Vol 60, No 2 (2009)
Review paper
Published online: 2009-03-27

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Critical points in strategies for the diagnosis and treatment of osteoporosis

Roman S. Lorenc, Waldemar Misiorowski, Elżbieta Karczmarewicz
Endokrynol Pol 2009;60(2):124-133.


Current treatment decisions for osteoporosis depend on the fracture risk calculated based on the results of comprehensive diagnostic procedures [clinical risk factors (CRF), densitometry (BMD), morphometry, and bone turnover markers (BTM)]. Recently developed fracture risk assessment tool (FRAXTM) represents an important new achievement as a 10-year fracture risk calculation based on femoral neck densitometry and age combined with independent clinical fracture risk factors. FRAXTM presents several options: FRAXTM BMI (body mass index) is advocated as a helpful screening tool to identify the group of patients with high fracture risk, independently of access to densitometry and FRAXTM, utilizing hip densitometry. In both cases, the probability of major fractures or hip fractures are calculated during performed diagnostic evaluations. Operating FRAXTM algorithm does not include spinal bone mineral density, which is its main limitation. With the aim of improvement of anti-fracture efficacy of therapeutic management of osteoporosis, we have extended our discussion to three integral elements of existent strategy: 1) screening outlines, 2) principles of drug selection, and 3) treatment benefit evaluation.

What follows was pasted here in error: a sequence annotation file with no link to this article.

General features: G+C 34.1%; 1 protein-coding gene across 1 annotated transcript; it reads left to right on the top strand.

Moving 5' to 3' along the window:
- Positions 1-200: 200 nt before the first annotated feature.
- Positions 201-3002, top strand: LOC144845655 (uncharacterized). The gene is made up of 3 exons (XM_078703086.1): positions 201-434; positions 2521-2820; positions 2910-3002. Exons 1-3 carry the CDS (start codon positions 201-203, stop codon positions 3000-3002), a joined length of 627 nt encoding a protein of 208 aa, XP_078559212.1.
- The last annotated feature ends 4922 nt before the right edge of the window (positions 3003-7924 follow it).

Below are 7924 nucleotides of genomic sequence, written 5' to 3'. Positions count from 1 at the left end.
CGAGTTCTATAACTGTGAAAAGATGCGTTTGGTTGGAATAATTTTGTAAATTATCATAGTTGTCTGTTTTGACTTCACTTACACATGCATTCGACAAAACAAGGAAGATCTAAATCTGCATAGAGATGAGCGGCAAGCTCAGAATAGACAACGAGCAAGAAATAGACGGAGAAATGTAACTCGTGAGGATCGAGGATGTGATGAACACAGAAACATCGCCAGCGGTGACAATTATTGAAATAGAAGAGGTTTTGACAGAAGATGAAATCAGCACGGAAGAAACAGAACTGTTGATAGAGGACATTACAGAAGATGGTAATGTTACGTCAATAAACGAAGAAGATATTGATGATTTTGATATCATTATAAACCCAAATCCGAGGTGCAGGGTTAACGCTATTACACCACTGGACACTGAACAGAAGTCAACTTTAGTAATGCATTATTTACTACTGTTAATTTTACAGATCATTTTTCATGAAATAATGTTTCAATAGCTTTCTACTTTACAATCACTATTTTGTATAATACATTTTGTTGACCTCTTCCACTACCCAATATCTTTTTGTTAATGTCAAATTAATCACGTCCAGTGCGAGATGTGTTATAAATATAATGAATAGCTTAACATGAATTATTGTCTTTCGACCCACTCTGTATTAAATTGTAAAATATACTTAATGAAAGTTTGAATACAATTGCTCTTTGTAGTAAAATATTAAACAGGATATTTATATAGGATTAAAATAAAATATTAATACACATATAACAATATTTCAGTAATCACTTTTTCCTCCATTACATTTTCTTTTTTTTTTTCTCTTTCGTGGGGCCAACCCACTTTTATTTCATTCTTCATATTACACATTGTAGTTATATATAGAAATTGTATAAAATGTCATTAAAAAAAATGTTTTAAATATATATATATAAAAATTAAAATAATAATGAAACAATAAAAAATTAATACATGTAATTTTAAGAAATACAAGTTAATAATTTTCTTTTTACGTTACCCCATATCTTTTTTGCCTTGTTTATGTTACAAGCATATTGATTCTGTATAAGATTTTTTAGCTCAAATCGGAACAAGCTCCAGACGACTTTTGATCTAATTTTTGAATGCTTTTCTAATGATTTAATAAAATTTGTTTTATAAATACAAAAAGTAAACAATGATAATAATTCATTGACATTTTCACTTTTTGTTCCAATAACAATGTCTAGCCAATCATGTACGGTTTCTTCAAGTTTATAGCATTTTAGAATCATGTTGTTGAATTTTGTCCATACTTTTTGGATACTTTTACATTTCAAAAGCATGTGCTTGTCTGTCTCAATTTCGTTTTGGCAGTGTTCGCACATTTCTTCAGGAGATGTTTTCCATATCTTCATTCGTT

Since osteoporosis is a chronic disease, long-term adherence to the treatment is important. The suitability of the drug, the patient’s preference, tolerability, and convenience should all be considered. Anti-catabolic drugs are most appropriate in patients with high bone turnover, while anabolic drugs demonstrate efficacy irrespective of bone turnover. BMD measurement is most widely used for long-term assessment of the efficacy of osteoporosis treatment. The measurements of bone turnover markers (BTMs) can be considered a useful shortterm (at 3 months) monitoring tool in selected patients. In both BTM and BMD, the least significant change (LSC) method should be used for interpretation of the results. Fractures are not a reliable clinical endpoint for evaluating the effectiveness of therapy in individual patients because of their stochastic nature. If fractures occur, however, the need for drug change and additional non-pharmacological treatment (fall prevention, balance training, muscle strengthening) should always be considered.

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